The International Monetary Fund said on Monday that Spain has made “major progress” in ensuring the recovery of its struggling banking sector but added that the nation must push forward with necessary reforms.
After its second review of a European Union-sponsored bailout of Spanish banks, the IMF said that “risks to the [Spanish] economy and hence to the financial sector remain elevated,” adding that the introduction of new capital will increase confidence in the banking industry and allow banks to resume lending activities, according to The Wall Street Journal.
Spain has borrowed $53 billion, most of which has been provided to banks, from a $136 billion credit line obtained from the EU in return for the restructuring of its banking program. The IMF, the bailout’s technical adviser, will provide Spanish and EU officials with more information in March. The remaining money from the credit line will be provided after subordinated debt is converted into equity, a process urged by the IMF.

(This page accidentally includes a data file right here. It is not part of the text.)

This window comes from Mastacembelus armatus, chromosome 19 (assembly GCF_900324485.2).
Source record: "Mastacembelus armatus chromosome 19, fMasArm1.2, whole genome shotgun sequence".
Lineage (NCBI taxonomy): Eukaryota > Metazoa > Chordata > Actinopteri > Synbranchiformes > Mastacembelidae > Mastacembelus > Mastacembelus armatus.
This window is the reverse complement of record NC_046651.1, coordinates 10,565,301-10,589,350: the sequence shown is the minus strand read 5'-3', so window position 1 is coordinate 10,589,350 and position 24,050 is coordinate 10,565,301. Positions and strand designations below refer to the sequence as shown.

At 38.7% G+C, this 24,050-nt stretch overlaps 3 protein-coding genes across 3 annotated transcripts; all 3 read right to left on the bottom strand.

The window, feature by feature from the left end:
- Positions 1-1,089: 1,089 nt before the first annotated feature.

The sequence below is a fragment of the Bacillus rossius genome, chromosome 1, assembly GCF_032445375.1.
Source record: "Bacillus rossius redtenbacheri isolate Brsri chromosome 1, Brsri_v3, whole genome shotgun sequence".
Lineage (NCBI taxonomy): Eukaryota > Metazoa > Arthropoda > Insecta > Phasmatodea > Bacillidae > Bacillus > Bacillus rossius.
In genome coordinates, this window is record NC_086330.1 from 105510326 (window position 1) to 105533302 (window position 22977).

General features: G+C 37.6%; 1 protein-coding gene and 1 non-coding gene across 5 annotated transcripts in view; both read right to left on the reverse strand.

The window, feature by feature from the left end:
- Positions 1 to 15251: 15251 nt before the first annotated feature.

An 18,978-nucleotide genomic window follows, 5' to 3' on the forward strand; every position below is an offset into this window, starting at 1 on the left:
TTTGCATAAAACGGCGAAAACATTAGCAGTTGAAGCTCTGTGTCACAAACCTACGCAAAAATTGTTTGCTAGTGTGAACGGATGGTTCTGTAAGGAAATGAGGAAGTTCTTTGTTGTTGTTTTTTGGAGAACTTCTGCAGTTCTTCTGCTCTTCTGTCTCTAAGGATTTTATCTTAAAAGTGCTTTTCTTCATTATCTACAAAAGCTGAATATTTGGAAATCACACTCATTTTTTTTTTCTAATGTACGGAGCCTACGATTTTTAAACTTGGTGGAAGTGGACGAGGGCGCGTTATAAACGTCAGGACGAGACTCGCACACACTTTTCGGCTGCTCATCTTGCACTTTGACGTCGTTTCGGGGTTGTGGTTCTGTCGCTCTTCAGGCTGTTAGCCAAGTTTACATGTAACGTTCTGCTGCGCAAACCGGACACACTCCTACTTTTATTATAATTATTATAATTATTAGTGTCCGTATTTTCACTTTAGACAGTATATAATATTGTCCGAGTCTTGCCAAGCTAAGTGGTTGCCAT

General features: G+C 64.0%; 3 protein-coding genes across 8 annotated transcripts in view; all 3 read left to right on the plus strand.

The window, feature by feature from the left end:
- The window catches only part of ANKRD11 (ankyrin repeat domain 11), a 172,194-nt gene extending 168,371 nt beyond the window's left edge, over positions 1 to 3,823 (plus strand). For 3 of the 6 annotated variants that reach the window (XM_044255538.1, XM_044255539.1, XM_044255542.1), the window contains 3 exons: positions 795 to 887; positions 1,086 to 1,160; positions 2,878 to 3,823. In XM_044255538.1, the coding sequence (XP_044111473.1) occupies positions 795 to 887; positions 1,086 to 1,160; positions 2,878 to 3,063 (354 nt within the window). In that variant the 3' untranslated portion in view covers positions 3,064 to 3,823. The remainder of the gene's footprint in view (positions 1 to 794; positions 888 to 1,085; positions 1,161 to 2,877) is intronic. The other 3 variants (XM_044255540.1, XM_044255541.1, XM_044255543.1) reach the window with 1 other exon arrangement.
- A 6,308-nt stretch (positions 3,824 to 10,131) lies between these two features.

The IMF said that “important progress” has been made in establishing a bank that is scheduled to take over failing real-estate assets of banks receiving government aid, though the bank still needs to release a “comprehensive long-term business plan,” The Wall Street Journal reports.
The IMF also said that Spain should diligently monitor the health of its financial system as it faces “a difficult process of fiscal and external adjustment,” according to The Wall Street Journal.